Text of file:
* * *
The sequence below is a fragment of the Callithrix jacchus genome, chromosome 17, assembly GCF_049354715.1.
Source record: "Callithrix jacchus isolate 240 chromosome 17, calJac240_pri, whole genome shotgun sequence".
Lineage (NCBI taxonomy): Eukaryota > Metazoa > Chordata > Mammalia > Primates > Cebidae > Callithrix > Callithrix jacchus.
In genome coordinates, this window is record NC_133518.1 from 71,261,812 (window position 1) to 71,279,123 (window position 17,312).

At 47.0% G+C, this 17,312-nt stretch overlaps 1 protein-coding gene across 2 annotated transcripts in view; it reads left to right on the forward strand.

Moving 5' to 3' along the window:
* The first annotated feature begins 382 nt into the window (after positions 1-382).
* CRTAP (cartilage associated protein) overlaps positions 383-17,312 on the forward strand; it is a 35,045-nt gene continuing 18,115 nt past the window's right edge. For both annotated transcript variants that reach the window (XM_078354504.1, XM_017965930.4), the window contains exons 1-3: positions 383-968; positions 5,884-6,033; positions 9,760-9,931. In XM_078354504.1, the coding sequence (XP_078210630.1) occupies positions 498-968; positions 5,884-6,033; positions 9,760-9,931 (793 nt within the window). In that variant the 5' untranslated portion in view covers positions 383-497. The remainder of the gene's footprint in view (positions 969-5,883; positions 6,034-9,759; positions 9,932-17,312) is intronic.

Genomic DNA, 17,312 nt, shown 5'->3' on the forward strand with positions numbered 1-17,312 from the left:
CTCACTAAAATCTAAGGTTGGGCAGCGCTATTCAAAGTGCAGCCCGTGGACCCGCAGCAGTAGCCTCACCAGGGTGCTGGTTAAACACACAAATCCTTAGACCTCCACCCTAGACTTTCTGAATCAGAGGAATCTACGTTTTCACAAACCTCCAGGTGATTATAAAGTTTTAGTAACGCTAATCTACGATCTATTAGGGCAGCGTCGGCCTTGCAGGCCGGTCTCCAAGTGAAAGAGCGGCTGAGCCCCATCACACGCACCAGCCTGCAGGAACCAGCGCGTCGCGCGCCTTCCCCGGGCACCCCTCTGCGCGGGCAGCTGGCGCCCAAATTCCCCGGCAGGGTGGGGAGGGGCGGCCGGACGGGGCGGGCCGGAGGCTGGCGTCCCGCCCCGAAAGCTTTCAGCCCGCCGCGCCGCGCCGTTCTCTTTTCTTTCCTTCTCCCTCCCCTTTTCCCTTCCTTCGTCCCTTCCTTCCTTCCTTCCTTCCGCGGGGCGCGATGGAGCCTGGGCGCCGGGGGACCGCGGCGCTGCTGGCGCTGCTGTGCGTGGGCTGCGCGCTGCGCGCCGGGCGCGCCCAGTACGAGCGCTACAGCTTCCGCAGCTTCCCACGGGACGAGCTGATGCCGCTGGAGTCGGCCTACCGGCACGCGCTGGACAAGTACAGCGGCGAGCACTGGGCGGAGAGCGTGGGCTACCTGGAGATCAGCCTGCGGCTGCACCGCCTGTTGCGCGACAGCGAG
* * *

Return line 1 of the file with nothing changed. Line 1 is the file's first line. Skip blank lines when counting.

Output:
The sequence below is a fragment of the Callithrix jacchus genome, chromosome 17, assembly GCF_049354715.1.